The Duck of Minerva

The Duck Quacks at Twilight

The Glitterati Strikes Again

February 13, 2008

Steven Spielberg has withdrawn from his role as artistic adviser to the Beijing Olympics to protest China’s policy towards Darfur. Seemingly, yet another example of “celebrity activism” around human security issues.

I blogged about this before. As I continue to think about the role of celebrity activism in human security campaigns, I’ve been pondering who actually counts as a celebrity? Performers clearly do. But what about other well-known members of the entertainment industry – writers, producers? What about well-known figures who perform public, rather than media roles? In a digital world, where do the lines blur between political, cultural and religious “celebrities”? Also, is there an analytical difference between celebrity “activism” and “celebrity activism”?

An example of the former conundrum. The transnational advocacy literature sometimes refers to Princess Diana’s role in championing the landmines issue. But was her role more analogous to that of Bono re. debt relief? Or more analogous to Hilary Clinton’s championing of attention to sex trafficking? Was Diana a celebrity in the movie-star sense or a political figure in the statesperson sense? What about Al Gore? Is he a former president or a movie star? Few would doubt that his “celebrity” activism has drawn new attention to climate change as an issue. And are religious figures such as the Dalai Lama or Pope genuine “celebrities”? Are you a “celebrity” if you are not routinely featured in the tabloids?

And what do we mean by activism anyway when it comes to celebrities? There is personal activism, where a celebrity uses his or her renown as soft power in their own civic work – as the LiveAid events depicted in the Nickelback video suggest. And then there is the embedding of activism into media outputs produced by celebrities themselves – such as the video “If Everyone Cared” itself or the film “Blood Diamond.” Are these activities really comparable? Should they not be disaggregated somehow in order to gauge the relative influence of celebrities in global politics?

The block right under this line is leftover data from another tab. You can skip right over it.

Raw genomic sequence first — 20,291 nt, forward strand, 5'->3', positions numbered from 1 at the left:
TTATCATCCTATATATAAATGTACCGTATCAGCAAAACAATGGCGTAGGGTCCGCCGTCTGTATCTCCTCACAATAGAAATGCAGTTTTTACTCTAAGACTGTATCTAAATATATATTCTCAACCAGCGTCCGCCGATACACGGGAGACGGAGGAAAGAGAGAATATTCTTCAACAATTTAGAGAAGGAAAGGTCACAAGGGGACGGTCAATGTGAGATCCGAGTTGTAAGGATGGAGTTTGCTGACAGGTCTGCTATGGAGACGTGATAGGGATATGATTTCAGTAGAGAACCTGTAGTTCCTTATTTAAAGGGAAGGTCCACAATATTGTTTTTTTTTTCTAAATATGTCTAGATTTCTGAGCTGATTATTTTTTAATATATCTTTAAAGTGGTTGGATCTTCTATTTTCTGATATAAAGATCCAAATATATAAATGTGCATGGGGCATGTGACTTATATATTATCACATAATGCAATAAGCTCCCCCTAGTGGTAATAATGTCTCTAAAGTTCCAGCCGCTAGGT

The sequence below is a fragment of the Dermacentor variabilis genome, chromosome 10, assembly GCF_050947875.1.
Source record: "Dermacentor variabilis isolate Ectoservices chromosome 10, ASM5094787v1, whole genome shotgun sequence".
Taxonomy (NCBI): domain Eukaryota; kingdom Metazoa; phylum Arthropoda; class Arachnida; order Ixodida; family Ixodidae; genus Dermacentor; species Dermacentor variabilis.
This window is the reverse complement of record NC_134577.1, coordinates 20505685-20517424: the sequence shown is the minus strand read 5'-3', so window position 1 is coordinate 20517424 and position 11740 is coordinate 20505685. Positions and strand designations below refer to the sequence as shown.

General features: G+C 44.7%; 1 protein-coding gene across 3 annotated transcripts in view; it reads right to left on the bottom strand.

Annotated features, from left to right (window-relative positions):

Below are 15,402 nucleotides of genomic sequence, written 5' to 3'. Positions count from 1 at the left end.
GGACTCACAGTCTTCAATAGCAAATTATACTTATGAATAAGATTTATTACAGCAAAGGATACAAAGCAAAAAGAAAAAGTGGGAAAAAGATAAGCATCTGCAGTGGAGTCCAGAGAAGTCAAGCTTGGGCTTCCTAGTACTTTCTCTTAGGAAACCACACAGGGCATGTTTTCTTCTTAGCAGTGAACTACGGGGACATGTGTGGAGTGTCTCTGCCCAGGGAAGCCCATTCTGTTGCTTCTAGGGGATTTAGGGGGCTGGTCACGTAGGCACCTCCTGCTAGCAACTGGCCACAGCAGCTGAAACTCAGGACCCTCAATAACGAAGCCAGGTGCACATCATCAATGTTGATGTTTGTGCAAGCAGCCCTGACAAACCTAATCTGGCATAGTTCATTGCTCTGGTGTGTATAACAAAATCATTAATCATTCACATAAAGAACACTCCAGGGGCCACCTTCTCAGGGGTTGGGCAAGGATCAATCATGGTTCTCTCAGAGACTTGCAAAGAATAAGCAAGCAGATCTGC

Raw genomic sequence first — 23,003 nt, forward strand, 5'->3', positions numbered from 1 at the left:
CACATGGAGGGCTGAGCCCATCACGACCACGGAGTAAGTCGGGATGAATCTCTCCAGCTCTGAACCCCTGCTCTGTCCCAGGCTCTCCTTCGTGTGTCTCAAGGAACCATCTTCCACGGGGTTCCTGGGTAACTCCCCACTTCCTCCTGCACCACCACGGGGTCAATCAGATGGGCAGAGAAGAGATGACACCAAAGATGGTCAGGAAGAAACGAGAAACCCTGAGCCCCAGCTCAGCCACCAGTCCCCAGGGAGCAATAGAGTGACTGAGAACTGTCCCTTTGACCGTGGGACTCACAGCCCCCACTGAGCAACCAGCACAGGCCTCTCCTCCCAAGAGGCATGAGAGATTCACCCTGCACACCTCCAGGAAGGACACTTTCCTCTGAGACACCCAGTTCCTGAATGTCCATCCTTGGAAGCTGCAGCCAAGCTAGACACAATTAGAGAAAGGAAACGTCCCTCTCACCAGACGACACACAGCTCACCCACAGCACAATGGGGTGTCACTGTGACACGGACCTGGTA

Some careful attention to the actual role of celebrities in transnational campaigns – for better or worse – is long overdue by IR scholars. But there are conceptual problems to deal with first. Who can offer a parsimonious definition of “celebrity” or of “celebrity activism” that might guide rigorous research on the subject?

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Charli Carpenter is a Professor in the Department of Political Science at the University of Massachusetts-Amherst. She is the author of 'Innocent Women and Children': Gender, Norms and the Protection of Civilians (Ashgate, 2006), Forgetting Children Born of War: Setting the Human Rights
Agenda in Bosnia and Beyond (Columbia, 2010), and ‘Lost’ Causes: Agenda-Setting in Global Issue Networks and the Shaping of Human Security (Cornell, 2014). Her main research interests include national security ethics, the protection of civilians, the laws of war, global agenda-setting, gender and political violence, humanitarian affairs, the role of information technology in human security, and the gap between intentions and outcomes among advocates of human security.